Happening Now

The City has begun implementation of its recently adopted GAP Plan. The implementation phase of this project includes:

  • Coordinating with City departments to identify which action items in Chapter 10 can be addressed in the near term.
  • Developing an annual report that updates City staff and City Council on the ADA Transition Plan progress made over the previous fiscal year.
  • Utilizing the ADA & Pedestrian Prioritization Lists to assist staff in future project development and budgeting.



In October 2022, City Council adopted the GAP Plan which was produced through the Close the GAP Planning Process. This plan provides updates to the City’s Greenway Master Plan (G), ADA Transition Plan (A)*, and Pedestrian Master Plan (P) in one comprehensive document. These plans were combined because Asheville’s overall pedestrian network will be a stronger one if the three aspects – greenways, ADA accessibility, and pedestrian networks are considered and planned at the same time. The GAP Plan identifies greenway, accessibility, and pedestrian networks for our community as well as programs and policies to support the expansion of these networks.

*The Americans with Disabilities Act of 1990 is a civil rights law that prohibits discrimination based on someone’s disability. Title II of the Act requires cities and towns to have a plan to make accommodations for everyone. The overall goal of the ADA Transition Plan within the Close the GAP Plan is to remove barriers in Asheville’s public rights-of-way so that pedestrians with disabilities can fully participate in programs, services and activities that the City has to offer. Examples of public rights-of-way include public streets, sidewalks, road crossings and pedestrian signals, greenways, bus stops, and on-street parking.

Highlights of the GAP Plan include:

  • A specifically-tailored scoring methodology that considered destination + equity, safety, connectivity, and public input when prioritizing ADA and pedestrian improvement projects
  • A detailed record of the extensive public engagement and outreach conducted during the planning process
  • A list of the current top 10 priority greenway projects (beginning on page 108 of the GAP Plan) for the City of Asheville
  • Two new greenway typologies
    • Neighborhood Greenways (page 86 of the GAP Plan) – These will involve transforming a street to make it more bicycle and pedestrian friendly through enhancements such as intersection features that calm traffic and prioritize access for people walking and biking, wayfinding signage, and branding.
    • Natural surface trails – The Asheville Unpaved Guidebook provides a framework for partnerships, construction guidelines, and accessibility requirements for this trail typology that will connect users to their natural environment, as well as to other neighborhoods, transportation hubs, and commercial districts for a fraction of the cost of traditional greenway design and construction.
  • Feedback on projects, priority corridors, and City policies that impact mobility for differently-abled individuals moving about the city
  • Scans of NCDOT- and City-owned corridors that ranked highest utilizing the Close the GAP scoring methodology to assess ADA compliance of existing sidewalks
  • Detailed project prioritization lists for top-ranked ADA and Pedestrian Plan projects that include road segments, prioritization scores, current funding statuses, next steps in project development, proposed project descriptions, pedestrian and ADA needs, and ADA condition ratings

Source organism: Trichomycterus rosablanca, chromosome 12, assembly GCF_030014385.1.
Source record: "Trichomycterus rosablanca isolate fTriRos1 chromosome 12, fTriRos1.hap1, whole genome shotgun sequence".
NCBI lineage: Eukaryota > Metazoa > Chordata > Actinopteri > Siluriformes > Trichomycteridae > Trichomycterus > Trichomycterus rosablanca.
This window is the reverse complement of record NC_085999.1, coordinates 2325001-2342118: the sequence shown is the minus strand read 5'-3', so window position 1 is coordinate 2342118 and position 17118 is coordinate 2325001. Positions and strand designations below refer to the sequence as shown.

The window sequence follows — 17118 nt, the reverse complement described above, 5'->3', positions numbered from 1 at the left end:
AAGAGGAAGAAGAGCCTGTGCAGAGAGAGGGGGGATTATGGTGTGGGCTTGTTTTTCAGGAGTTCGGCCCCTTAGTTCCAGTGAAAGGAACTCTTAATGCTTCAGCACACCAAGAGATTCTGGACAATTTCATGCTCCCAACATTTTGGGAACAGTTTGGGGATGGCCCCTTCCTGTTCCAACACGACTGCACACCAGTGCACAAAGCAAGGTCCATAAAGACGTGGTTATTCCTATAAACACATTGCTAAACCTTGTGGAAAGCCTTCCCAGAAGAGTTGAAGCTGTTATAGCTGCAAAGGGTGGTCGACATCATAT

• Recommendations for specific updates to the City’s Standard Specifications and Details Manual (SSDM), Unified Development Ordinance (UDO), and other policies that reflect evolving national standards and best practices related to greenways, ADA, and pedestrian facilities


View the GAP Plan

The final draft of the GAP Plan is available at this link or by clicking the cover image below.

Links to each individual chapter, the full appendices, and accompanying Plan documents are organized below:

Chapter 1 – The Vision

Chapter 2 – Where We Are Today

Chapter 3 – Community Voice

Chapter 4 – How We Got Here

Chapter 5 – Greenway Plan

Chapter 6 – ADA Transition Plan Summary

Chapter 7 – Pedestrian Plan

Chapter 8 – Project Development 

Chapter 9 – Design & Policy 

Chapter 10 – Take Action 


Asheville Unpaved Guidebook

Alternatives to Sidewalks Guidebook

Pedestrian Accommodations in Work Zones Design Guidance and Checklist

ADA Self-Evaluation and Transition Plan



October 2022: GAP Plan adopted by City Council 

December 2022 – July 2023: Development of implementation schedule and capital project programming through interdepartmental coordination

July 2023: Begin implementing identified Action Plan items

Early 2024: Develop ADA Transition Plan annual report 

October 2024 (anticipated): Presentation of ADA Transition Plan annual report to City Council


Additional Supporting Documents

2005 Pedestrian Plan

2013 Greenway Master Plan

RiverLink’s Wilma Dykeman Riverway Plan

Proposed Access for Pedestrian Facilities in Public Right-of Way

Storymap: What is Close the GAP?

Storymap: What is Asheville Unpaved?

Glossary of Transportation Terms


Related Projects


Contact Information

Lucy Crown, AICP – Transportation Planning Manager

Anna Sexton, AICP – Urban Planner II

Hayley Burton, MURP – Urban Planner II

Related Services

Learn how to safely and securely bicycle in Asheville

Related Departments

Sunset through the mountains


The City of Asheville’s Transportation Department is dedicated to providing for the safety, health, mobility, and quality of life for Asheville citizens and guests through the administration of engineering, infrastructure and transportation related projects.